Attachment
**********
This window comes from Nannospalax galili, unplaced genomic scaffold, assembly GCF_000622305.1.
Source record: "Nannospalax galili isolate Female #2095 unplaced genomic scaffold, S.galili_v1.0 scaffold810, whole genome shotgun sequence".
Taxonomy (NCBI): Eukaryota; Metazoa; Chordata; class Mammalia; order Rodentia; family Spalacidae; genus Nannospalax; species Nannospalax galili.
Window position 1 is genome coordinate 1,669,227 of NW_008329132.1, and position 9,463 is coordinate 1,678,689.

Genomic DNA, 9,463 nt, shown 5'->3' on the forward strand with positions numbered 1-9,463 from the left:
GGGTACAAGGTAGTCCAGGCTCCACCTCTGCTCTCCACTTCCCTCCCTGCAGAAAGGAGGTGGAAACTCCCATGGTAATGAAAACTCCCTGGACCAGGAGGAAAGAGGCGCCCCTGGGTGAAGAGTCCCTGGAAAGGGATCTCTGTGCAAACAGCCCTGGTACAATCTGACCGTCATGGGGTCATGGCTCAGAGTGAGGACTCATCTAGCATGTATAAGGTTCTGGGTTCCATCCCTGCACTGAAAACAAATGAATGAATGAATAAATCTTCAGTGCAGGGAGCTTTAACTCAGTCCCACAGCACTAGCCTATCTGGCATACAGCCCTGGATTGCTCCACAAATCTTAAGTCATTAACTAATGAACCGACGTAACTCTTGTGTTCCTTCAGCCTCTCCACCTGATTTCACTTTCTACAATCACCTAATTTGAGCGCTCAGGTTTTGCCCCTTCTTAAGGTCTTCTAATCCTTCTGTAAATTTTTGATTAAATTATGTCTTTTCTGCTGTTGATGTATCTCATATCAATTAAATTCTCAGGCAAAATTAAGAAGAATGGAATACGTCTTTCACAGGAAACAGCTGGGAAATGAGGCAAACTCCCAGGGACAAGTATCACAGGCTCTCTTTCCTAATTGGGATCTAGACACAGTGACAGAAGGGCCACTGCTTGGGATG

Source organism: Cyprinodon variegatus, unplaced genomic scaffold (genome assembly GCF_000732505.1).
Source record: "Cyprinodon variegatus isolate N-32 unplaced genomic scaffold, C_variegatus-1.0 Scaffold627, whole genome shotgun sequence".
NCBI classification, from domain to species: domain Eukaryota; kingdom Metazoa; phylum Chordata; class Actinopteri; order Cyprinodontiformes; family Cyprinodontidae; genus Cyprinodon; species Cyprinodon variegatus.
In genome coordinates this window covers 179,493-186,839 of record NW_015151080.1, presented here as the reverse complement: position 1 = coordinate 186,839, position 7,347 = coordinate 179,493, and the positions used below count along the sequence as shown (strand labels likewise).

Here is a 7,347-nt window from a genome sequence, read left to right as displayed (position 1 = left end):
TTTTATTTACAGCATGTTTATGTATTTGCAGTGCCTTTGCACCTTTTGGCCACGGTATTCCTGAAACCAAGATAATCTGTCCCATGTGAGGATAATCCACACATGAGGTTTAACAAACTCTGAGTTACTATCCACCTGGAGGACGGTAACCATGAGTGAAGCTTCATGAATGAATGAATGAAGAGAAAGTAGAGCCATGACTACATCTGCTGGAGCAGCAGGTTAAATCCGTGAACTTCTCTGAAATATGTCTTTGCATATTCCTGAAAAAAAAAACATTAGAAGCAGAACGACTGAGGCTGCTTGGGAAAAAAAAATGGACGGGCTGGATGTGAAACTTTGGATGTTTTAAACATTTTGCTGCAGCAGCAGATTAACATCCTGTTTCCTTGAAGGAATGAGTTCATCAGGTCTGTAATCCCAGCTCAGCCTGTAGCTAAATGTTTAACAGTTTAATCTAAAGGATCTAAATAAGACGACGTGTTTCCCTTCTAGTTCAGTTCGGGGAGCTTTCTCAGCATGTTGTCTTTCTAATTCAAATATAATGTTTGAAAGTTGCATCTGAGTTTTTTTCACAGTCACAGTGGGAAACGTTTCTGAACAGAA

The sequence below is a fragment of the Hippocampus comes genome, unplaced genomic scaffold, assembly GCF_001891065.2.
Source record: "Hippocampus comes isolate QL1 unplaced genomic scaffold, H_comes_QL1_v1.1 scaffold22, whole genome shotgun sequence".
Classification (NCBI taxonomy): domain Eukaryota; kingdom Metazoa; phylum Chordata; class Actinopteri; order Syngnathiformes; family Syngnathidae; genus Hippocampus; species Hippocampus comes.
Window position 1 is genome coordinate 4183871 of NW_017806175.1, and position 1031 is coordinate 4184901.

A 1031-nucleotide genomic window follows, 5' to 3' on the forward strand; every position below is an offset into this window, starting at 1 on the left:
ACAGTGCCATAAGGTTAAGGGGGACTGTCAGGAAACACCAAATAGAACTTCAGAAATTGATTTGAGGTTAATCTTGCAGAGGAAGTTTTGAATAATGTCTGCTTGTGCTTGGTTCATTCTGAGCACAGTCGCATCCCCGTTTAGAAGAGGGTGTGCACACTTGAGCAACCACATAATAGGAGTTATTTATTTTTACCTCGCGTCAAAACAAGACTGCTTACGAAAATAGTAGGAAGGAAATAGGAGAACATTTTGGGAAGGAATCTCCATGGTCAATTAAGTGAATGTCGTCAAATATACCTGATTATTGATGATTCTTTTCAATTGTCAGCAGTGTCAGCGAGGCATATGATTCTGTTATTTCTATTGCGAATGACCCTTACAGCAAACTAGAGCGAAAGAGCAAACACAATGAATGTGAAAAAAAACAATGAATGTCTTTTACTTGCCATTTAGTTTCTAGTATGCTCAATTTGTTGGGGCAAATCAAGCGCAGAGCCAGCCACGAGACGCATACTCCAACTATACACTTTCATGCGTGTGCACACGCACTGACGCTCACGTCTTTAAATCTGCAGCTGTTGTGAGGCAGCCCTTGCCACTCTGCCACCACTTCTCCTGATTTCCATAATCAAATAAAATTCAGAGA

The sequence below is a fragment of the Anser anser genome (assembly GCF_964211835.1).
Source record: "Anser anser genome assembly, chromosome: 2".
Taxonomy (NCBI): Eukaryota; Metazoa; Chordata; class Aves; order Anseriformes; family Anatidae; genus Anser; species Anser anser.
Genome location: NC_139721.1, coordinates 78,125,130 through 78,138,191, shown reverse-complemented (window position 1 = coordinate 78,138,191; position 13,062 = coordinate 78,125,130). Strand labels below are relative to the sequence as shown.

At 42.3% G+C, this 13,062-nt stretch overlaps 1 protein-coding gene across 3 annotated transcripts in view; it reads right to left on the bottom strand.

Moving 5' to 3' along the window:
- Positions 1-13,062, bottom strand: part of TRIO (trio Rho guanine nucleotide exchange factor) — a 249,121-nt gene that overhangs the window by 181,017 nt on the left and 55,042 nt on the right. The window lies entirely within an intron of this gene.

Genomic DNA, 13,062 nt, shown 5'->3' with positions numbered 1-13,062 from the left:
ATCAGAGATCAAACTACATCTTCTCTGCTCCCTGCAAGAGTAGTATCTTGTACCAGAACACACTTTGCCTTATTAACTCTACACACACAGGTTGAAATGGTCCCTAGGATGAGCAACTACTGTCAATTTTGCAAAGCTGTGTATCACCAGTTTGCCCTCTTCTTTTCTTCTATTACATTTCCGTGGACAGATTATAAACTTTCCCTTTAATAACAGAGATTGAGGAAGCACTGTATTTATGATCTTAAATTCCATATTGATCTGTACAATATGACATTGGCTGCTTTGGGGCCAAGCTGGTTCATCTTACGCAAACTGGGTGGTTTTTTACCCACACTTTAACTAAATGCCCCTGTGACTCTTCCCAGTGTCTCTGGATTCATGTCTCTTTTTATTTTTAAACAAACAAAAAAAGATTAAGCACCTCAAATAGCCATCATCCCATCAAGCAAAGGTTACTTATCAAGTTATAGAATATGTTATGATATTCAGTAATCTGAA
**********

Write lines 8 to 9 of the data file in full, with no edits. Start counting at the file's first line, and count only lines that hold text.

Source record: "Cyprinodon variegatus isolate N-32 unplaced genomic scaffold, C_variegatus-1.0 Scaffold627, whole genome shotgun sequence".
NCBI classification, from domain to species: domain Eukaryota; kingdom Metazoa; phylum Chordata; class Actinopteri; order Cyprinodontiformes; family Cyprinodontidae; genus Cyprinodon; species Cyprinodon variegatus.